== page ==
Scientists are reporting an in-depth analysis of how the caffeine in coffee, tea, and other foods appears to defend against conditions such as Alzheimer's disease and heart disease on the most basic levels.
The report, which describes the chemistry behind caffeine's antioxidant belongings, appears in ACS' The Journal of Physical Chemistry B.
Annia Galano and Jorge Rafael León-Carmona describe evidence suggestive of that coffee is one of the richest sources of healthful antioxidants in the average person's diet. Some of the latest investigate points to caffeine (also present in tea, cocoa, and other foods) as the source of powerful antioxidant effects that may help defend people from Alzheimer's and other diseases. However, scientists know little about exactly how caffeine works in scavenging the so-called free radicals that have damaging effects in the body. And those few studies sometimes have reached contradictory conclusions.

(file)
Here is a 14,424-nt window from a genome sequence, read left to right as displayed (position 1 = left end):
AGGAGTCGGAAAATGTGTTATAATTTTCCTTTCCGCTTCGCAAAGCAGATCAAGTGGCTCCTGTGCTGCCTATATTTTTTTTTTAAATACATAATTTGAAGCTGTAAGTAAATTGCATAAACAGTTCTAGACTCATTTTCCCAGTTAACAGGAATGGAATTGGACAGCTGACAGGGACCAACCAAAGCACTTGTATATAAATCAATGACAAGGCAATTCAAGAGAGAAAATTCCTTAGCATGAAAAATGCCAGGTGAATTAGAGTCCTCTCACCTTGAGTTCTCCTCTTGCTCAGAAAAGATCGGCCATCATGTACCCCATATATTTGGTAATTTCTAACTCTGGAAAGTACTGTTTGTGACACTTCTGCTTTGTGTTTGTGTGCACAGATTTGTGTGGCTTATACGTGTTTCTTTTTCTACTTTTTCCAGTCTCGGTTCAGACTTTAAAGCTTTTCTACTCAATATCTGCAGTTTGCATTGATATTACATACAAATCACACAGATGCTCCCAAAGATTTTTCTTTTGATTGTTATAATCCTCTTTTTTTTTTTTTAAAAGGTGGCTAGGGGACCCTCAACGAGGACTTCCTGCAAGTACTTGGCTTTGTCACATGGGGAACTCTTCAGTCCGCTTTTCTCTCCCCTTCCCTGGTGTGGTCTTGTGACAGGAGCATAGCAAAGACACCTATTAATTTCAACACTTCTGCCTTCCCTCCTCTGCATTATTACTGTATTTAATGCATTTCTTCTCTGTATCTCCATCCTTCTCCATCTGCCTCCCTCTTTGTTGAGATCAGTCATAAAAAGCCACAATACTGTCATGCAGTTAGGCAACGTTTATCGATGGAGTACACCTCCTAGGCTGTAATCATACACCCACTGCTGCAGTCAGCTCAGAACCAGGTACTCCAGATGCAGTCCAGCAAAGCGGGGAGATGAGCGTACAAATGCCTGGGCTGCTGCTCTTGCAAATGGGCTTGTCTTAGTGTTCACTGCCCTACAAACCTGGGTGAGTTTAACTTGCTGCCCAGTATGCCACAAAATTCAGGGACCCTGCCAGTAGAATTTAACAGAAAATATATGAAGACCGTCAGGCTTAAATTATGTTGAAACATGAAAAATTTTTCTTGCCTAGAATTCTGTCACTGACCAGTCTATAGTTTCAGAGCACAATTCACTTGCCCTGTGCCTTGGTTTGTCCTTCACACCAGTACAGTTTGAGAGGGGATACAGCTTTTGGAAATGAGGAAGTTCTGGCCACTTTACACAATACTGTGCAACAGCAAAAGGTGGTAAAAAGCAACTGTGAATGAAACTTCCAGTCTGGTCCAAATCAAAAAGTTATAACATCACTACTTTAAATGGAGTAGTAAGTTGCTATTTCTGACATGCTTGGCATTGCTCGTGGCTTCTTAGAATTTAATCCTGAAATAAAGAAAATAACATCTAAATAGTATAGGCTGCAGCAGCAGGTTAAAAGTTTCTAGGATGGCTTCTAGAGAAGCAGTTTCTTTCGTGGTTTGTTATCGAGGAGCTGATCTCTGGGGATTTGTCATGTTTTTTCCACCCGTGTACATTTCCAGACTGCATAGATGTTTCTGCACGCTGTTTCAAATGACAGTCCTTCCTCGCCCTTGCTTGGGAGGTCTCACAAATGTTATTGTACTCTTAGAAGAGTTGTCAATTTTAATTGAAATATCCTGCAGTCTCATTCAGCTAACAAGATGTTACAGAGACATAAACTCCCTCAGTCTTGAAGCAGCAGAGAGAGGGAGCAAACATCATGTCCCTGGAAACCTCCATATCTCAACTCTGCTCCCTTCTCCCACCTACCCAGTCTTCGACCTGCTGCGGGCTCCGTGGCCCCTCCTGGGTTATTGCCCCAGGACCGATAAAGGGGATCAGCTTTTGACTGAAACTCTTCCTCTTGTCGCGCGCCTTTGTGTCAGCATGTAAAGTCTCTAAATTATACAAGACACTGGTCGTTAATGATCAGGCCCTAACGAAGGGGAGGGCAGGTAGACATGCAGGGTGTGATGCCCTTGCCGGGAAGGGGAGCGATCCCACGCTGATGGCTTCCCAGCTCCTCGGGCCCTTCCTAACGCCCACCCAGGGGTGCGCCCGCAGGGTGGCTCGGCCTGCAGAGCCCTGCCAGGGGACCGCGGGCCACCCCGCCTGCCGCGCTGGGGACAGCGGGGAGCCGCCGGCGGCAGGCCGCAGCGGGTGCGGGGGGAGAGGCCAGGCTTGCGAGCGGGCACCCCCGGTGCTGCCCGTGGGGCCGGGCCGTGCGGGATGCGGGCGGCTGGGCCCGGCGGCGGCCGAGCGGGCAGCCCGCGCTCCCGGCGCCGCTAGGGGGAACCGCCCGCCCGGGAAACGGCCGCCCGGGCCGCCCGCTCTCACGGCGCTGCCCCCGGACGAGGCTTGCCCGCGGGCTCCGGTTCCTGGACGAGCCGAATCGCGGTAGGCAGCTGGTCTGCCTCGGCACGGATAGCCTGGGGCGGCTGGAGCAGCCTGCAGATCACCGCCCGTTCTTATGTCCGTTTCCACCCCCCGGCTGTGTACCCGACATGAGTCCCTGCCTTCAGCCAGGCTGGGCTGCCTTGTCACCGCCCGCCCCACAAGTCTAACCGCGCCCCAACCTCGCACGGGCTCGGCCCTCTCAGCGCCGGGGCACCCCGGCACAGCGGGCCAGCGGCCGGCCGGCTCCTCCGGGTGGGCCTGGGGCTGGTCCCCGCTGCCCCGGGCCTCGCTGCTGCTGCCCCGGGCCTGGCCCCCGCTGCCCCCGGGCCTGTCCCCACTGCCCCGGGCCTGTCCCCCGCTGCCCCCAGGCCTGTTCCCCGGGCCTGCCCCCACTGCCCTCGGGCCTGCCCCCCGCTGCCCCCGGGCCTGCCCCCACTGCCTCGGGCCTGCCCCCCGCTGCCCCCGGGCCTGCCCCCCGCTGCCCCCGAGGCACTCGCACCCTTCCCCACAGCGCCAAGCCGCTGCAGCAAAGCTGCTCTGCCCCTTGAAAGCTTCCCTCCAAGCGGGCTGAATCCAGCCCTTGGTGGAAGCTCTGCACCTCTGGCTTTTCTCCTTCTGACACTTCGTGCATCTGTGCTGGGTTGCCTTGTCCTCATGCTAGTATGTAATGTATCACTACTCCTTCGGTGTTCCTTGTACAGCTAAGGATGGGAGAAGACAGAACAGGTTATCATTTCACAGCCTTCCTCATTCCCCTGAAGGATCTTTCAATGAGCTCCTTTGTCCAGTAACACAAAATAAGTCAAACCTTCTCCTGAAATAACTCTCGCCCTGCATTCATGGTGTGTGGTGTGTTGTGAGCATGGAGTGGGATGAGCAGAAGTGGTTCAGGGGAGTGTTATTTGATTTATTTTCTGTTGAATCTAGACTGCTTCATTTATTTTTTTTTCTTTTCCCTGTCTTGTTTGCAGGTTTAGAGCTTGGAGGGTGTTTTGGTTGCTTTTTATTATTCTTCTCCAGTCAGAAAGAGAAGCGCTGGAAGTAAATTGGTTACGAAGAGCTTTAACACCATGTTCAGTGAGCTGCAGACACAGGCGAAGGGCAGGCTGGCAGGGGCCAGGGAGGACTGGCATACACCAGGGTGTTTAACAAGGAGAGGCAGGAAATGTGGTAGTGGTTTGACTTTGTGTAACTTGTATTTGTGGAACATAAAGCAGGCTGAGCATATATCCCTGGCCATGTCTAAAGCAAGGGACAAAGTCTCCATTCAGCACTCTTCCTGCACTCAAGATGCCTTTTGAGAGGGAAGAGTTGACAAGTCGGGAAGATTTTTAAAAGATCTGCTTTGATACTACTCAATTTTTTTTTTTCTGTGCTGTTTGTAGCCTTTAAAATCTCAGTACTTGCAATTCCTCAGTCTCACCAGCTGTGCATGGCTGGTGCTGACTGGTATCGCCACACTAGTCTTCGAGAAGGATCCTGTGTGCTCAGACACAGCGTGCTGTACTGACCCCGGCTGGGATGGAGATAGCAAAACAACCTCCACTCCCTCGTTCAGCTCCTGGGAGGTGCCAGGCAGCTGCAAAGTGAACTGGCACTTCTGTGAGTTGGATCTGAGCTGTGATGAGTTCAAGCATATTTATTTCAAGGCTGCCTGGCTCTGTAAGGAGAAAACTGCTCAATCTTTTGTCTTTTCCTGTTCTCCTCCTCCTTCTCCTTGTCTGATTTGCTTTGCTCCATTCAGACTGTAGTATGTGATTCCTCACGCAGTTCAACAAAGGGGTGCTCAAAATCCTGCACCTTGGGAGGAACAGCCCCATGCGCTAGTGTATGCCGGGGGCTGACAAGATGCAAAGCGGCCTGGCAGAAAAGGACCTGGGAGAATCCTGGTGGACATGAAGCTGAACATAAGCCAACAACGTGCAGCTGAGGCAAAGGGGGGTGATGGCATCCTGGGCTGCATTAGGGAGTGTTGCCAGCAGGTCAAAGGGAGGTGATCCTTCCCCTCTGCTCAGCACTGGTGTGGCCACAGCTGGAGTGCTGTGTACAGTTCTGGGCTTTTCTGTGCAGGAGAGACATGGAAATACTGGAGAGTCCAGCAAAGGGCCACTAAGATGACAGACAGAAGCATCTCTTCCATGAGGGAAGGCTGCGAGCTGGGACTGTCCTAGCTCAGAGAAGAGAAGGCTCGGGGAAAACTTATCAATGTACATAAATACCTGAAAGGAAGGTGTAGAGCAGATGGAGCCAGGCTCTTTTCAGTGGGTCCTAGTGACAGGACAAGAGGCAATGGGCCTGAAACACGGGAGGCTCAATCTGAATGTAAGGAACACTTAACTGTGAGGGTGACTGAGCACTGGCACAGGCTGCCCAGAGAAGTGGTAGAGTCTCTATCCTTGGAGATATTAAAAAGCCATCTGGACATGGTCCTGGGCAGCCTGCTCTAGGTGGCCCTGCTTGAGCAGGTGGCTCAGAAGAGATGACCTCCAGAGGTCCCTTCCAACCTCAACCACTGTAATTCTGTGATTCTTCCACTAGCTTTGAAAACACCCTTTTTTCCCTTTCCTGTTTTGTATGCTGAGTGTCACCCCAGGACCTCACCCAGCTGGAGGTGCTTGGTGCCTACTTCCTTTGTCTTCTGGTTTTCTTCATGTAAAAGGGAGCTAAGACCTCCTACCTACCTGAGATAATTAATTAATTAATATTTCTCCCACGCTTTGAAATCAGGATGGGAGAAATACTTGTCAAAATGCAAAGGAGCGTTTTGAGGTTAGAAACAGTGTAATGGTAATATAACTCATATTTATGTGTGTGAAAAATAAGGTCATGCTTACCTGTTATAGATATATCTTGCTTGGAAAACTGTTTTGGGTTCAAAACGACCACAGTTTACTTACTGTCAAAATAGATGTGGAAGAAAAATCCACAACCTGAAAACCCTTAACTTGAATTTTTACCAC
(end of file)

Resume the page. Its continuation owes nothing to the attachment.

In an effort to bolster scientific knowledge about caffeine, they present detailed theoretical calculations on caffeine's interactions with free radicals. Their theoretical conclusions show "excellent" consistency with the results that other scientists have report from animal and other experiments, bolstering the likelihood that caffeine is, indeed, a source of healthful antioxidant activity in coffee.